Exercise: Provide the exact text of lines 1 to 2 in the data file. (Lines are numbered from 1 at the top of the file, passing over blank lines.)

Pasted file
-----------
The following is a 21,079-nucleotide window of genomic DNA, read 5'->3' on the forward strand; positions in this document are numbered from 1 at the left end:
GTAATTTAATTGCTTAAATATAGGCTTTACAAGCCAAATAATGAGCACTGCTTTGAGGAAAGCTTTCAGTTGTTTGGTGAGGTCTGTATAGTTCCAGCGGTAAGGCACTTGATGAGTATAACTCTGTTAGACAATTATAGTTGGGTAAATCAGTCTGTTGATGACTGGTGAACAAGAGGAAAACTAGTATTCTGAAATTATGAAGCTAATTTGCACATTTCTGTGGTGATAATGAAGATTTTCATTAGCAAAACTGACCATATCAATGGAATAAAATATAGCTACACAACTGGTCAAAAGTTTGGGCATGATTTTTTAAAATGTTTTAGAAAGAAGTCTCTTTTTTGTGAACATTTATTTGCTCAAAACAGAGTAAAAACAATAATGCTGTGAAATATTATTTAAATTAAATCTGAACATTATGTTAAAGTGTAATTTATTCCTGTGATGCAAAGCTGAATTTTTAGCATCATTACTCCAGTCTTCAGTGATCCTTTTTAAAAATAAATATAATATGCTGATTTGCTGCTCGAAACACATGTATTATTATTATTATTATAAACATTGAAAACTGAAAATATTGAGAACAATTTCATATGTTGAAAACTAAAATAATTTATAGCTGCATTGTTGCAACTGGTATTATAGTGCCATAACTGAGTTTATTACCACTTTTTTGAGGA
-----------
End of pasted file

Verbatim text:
The following is a 21,079-nucleotide window of genomic DNA, read 5'->3' on the forward strand; positions in this document are numbered from 1 at the left end:
GTAATTTAATTGCTTAAATATAGGCTTTACAAGCCAAATAATGAGCACTGCTTTGAGGAAAGCTTTCAGTTGTTTGGTGAGGTCTGTATAGTTCCAGCGGTAAGGCACTTGATGAGTATAACTCTGTTAGACAATTATAGTTGGGTAAATCAGTCTGTTGATGACTGGTGAACAAGAGGAAAACTAGTATTCTGAAATTATGAAGCTAATTTGCACATTTCTGTGGTGATAATGAAGATTTTCATTAGCAAAACTGACCATATCAATGGAATAAAATATAGCTACACAACTGGTCAAAAGTTTGGGCATGATTTTTTAAAATGTTTTAGAAAGAAGTCTCTTTTTTGTGAACATTTATTTGCTCAAAACAGAGTAAAAACAATAATGCTGTGAAATATTATTTAAATTAAATCTGAACATTATGTTAAAGTGTAATTTATTCCTGTGATGCAAAGCTGAATTTTTAGCATCATTACTCCAGTCTTCAGTGATCCTTTTTAAAAATAAATATAATATGCTGATTTGCTGCTCGAAACACATGTATTATTATTATTATTATAAACATTGAAAACTGAAAATATTGAGAACAATTTCATATGTTGAAAACTAAAATAATTTATAGCTGCATTGTTGCAACTGGTATTATAGTGCCATAACTGAGTTTATTACCACTTTTTTGAGGA